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Save the date: Petite Sirah in Paso Robles, Feb. 6



Old pals Jose and Jo Diaz, who own Diaz Communications in Windsor, have long worked with wineries in the North Coast for their Petite Sirah advocacy efforts, but now they’ve extended their reach into Paso Robles, with the launch of their first-ever Petite Sirah event down in the Central Coast.

Called PS I Love You…in Paso, it’s at Vina Robles on Feb. 6, and will feature ten Petite Sirah producers. Each winemaker will do a feature tasting/presentation of his wines, and as always with the Diaz’s Petite Sirah events, the food will be fantastic.

It’s nothing short of amazing how Petite Sirah has become a major variety and wine. It didn’t exactly happen overnight; there have been plantings of “Pet” (as the oldtimers called it) since the 1800s in California, but consumers never really caught on to it as an independent variety, until the Diazes created their trade organization, PS I love You, in 2002. Many wineries have joined over the years; the organization traditionally has held its tastings in the Bay Area, so this shift to Paso Robles is significant.

California acreage of Pet is way up, clocking in at a record 8,825 acres in 2014, nearly double what it was ten years previously. Granted, that’s not much compared to Cabernet Sauvignon (nearly 80,000 acres) or even Syrah (18,000 acres), but it’s more than either Cabernet Franc or Grenache—and almost more than the two of them combined.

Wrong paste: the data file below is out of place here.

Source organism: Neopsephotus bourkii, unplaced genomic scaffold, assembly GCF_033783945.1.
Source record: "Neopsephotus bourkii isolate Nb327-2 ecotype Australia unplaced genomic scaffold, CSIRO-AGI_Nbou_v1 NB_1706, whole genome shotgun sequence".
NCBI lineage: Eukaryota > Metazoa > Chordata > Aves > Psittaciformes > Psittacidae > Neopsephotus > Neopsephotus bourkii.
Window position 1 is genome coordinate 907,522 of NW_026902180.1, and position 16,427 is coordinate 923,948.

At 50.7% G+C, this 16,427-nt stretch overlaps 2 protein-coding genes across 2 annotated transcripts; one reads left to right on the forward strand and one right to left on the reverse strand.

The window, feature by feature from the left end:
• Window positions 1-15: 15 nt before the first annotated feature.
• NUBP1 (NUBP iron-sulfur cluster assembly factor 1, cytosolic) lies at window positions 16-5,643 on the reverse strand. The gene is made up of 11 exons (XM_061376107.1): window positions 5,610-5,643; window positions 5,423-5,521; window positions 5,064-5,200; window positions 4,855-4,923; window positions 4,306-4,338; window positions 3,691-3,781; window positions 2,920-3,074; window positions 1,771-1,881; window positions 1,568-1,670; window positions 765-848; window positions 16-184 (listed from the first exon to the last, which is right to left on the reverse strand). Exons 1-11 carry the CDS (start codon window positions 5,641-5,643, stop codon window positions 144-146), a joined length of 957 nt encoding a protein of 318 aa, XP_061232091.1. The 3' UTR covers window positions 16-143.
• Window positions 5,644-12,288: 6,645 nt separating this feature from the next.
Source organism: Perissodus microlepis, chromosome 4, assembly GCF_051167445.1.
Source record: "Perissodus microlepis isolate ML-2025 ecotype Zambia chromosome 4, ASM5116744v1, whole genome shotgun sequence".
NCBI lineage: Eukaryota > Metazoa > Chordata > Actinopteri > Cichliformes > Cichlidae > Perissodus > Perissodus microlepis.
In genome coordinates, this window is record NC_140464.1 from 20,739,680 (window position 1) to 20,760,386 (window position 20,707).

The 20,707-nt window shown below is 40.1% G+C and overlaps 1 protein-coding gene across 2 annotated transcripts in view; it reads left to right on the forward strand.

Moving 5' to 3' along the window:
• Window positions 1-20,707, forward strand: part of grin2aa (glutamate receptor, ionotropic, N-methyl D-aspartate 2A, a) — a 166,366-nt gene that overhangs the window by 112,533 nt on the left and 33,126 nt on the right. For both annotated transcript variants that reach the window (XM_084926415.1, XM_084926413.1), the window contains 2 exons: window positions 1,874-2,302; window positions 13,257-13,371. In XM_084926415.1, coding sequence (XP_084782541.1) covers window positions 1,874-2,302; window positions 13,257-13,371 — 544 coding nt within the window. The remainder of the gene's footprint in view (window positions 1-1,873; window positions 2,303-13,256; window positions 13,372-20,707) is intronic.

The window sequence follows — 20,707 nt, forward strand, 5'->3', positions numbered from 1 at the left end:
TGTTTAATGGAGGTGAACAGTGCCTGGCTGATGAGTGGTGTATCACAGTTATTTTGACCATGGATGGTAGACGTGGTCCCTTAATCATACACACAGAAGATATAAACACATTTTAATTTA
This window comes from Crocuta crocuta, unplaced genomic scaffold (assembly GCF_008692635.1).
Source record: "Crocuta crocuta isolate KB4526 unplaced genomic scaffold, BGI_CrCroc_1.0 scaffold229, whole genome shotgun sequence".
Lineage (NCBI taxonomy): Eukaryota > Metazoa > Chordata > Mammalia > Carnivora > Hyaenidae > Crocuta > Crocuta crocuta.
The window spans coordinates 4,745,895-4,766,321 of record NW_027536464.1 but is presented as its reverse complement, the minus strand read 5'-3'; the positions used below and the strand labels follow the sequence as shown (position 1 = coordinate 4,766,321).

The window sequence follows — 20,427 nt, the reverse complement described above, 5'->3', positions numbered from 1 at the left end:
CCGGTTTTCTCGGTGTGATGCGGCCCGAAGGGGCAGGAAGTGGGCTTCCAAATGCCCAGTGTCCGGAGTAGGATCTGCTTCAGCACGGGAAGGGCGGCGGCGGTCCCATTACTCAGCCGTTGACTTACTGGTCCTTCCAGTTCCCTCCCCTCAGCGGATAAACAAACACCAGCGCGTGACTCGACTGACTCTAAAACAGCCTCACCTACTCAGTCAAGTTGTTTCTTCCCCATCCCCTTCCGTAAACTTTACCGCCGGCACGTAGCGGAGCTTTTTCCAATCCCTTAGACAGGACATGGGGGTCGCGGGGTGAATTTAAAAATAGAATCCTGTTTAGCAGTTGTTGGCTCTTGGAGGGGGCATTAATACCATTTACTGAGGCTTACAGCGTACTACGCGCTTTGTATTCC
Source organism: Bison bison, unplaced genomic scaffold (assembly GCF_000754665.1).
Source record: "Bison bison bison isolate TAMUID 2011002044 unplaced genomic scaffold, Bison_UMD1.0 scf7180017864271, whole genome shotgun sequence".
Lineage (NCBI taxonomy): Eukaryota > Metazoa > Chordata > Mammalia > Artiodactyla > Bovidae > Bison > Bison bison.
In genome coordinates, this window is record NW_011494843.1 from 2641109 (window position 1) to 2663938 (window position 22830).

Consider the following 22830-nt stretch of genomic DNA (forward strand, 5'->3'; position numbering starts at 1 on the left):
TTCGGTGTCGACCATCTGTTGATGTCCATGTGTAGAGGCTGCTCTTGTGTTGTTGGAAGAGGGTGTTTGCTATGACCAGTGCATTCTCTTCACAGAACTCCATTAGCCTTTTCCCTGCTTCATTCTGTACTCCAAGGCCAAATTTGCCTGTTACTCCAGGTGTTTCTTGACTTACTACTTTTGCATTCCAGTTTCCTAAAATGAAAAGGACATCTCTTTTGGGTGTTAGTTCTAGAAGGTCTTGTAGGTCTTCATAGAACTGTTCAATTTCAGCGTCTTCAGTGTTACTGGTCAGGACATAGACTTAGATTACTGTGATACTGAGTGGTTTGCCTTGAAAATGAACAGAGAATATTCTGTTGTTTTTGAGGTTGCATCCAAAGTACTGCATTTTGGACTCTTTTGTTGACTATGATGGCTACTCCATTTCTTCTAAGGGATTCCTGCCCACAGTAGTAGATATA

And it’s being planted fast. In 2014, non-bearing acreage—those vines that haven’t yet yielded a crop—accounted to 1,149 acres, fully 13% of statewide acreage. That means a lot of growers care enough about Pet to put it into the ground. And which counties are those new vines going into? Well, here’s where things get a little complicated. The new plantings are mostly in the Central Valley—the counties of San Joaquin, Sacramento and Tuolumne (which extends from the Central Valley into the Sierra Foothills). That deserves an explanation. We tend to view wines from the Central Valley as jug wines, at best, but viticulture has really picked up there, and the wines, especially reds, and especially hearty, full-bodied reds like Petite Sirah and the blends it goes into and often dominates, can be rich, rewarding and affordable.